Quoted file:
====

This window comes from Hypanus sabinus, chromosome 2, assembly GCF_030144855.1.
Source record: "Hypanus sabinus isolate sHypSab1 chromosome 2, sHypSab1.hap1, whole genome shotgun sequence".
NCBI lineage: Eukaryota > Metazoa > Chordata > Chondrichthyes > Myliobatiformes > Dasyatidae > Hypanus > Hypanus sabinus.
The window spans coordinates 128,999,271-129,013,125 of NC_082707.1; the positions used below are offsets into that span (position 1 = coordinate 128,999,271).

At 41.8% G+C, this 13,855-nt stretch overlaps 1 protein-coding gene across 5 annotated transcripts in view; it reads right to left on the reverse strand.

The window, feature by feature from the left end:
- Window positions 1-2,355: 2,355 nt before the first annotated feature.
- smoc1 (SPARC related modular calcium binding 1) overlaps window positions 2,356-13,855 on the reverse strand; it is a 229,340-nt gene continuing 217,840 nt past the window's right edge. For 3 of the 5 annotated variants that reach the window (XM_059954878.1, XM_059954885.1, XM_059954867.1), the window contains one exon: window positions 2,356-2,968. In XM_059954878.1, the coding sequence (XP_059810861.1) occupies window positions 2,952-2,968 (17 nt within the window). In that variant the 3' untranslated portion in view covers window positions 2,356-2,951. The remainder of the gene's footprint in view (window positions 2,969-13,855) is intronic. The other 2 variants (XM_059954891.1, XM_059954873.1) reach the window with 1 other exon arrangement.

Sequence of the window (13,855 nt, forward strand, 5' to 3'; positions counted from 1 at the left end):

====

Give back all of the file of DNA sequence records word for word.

This window comes from Hypanus sabinus, chromosome 2, assembly GCF_030144855.1.
Source record: "Hypanus sabinus isolate sHypSab1 chromosome 2, sHypSab1.hap1, whole genome shotgun sequence".
NCBI lineage: Eukaryota > Metazoa > Chordata > Chondrichthyes > Myliobatiformes > Dasyatidae > Hypanus > Hypanus sabinus.
The window spans coordinates 128,999,271-129,013,125 of NC_082707.1; the positions used below are offsets into that span (position 1 = coordinate 128,999,271).

At 41.8% G+C, this 13,855-nt stretch overlaps 1 protein-coding gene across 5 annotated transcripts in view; it reads right to left on the reverse strand.

The window, feature by feature from the left end:
- Window positions 1-2,355: 2,355 nt before the first annotated feature.
- smoc1 (SPARC related modular calcium binding 1) overlaps window positions 2,356-13,855 on the reverse strand; it is a 229,340-nt gene continuing 217,840 nt past the window's right edge. For 3 of the 5 annotated variants that reach the window (XM_059954878.1, XM_059954885.1, XM_059954867.1), the window contains one exon: window positions 2,356-2,968. In XM_059954878.1, the coding sequence (XP_059810861.1) occupies window positions 2,952-2,968 (17 nt within the window). In that variant the 3' untranslated portion in view covers window positions 2,356-2,951. The remainder of the gene's footprint in view (window positions 2,969-13,855) is intronic. The other 2 variants (XM_059954891.1, XM_059954873.1) reach the window with 1 other exon arrangement.

Sequence of the window (13,855 nt, forward strand, 5' to 3'; positions counted from 1 at the left end):